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PostPosted: Fri Aug 29, 2003 1:00 pm 
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Joined: Tue Jun 10, 2003 4:39 am
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What Should I get? I weigh 155 lbs and am 5' 4". Last time I flipped, I couldn't right my H14 standard, the rescue squad had to come in there power boat and right it for me ! I was thinking an easy right (stretch) or the Hobie Righting Bag!


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 Post subject: Which?
PostPosted: Fri Aug 29, 2003 2:06 pm 
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Joined: Tue May 27, 2003 12:44 pm
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Location: Oceanside, California
Probably both. The bag is the extra weight you need. The snap back line systems just make it easier to get the line out and hold on.

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Matt Miller
Director of Parts and Accessory Sales
Hobie Cat USA


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PostPosted: Sat Aug 30, 2003 6:09 am 
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Joined: Fri Jun 06, 2003 2:48 pm
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Location: Maryland/Outer Banks, N.C.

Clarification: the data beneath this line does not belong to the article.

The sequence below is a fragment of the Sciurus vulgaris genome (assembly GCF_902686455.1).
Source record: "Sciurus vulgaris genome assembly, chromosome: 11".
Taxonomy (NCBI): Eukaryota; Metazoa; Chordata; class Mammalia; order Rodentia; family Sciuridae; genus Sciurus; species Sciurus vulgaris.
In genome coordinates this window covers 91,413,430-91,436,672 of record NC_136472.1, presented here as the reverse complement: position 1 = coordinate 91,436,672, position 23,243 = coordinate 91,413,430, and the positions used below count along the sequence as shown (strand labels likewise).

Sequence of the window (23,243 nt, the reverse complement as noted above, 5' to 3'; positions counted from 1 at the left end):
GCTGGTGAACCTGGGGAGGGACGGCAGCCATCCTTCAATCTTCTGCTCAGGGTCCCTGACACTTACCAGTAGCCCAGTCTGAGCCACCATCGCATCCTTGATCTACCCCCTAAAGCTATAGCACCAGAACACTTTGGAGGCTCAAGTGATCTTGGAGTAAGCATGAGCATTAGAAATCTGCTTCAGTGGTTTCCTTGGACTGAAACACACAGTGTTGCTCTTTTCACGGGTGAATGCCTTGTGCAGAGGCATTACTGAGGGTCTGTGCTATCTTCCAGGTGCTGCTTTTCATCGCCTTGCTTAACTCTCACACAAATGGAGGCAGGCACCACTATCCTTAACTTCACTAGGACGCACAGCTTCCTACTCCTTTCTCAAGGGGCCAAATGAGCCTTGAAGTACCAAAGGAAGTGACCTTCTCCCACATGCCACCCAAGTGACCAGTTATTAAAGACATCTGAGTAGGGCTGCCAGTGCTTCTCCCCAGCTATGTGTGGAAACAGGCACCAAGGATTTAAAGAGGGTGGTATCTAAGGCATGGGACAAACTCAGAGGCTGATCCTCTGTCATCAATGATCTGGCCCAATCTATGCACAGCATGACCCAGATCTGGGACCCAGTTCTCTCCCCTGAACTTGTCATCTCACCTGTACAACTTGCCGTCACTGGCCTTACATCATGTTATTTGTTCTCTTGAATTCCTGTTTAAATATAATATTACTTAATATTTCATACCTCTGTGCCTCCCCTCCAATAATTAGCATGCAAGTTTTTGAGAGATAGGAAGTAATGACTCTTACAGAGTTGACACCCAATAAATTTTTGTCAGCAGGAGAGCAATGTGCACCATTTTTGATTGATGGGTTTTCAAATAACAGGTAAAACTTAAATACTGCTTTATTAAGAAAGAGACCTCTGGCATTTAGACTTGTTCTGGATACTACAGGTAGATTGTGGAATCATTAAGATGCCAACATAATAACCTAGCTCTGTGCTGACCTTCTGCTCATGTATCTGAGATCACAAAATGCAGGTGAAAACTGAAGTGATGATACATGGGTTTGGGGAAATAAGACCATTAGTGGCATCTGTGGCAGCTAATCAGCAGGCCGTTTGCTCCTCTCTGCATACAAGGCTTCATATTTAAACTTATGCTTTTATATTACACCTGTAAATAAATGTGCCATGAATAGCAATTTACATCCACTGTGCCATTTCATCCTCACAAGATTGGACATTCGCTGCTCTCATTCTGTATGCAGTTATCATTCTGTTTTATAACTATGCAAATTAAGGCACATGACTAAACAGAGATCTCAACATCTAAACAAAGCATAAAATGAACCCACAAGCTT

I think that with practice, you should be able to solo right a 14. Somewhere, I saw that it only requires 140 lbs. to right a 14. Make sure that the mast is pointed generally in the direction from which thi wind is coming. Make sure that your righting line is over, not under the up or windward hull, this'll give you more leverage. I'm 5-9 and 165 and have no problem righting my turbo by myself- my 16's a problem though! I use a hawiian- style( under tramp) system on my 14 and a snap-back ( bungee) on my 16. I kind of prefer the hawiian style because the bungee gets underfoot when trapping out.
Dave


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PostPosted: Sat Sep 06, 2003 1:31 pm 
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This past weekend, me and the person I bought the boat from tried did a capsize drill together. Can't remember the name of the book right now, but it says a strong 140 lbs person can right it, but the average 150 lbs can do it. Now , I swam the mast around into the wind, had the line over the hull (like before aswell) and tried to right it. wouldn't hardly budge, tip of the mast still in the water, wouldn't come clear so no help from wind. Now, my friend tried it by himself aswell, weighs aprox. 170lbs, couldn't do it by himself ethier. both got on, came right over. He also owns a prindle 16, which we did a drill on the day before. The two of us easily righted the boat! Didn't try it by ourselves, but it isn't designed to be sailed by yourself! what is wrong with this pricture? I think I am going to just get a bag, the "righting system" is just their to make getting the rope easier.


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PostPosted: Sat Sep 06, 2003 6:16 pm 
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Location: Maryland/Outer Banks, N.C.
Have you checked your mast to make sure that it doesn't take on water? Mine leaked at one time, and that small ammount of water makes the mast awfully heavy!- Dave


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PostPosted: Sun Sep 07, 2003 6:43 pm 
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Joined: Sun Sep 07, 2003 6:13 pm
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Location: pensacola, FL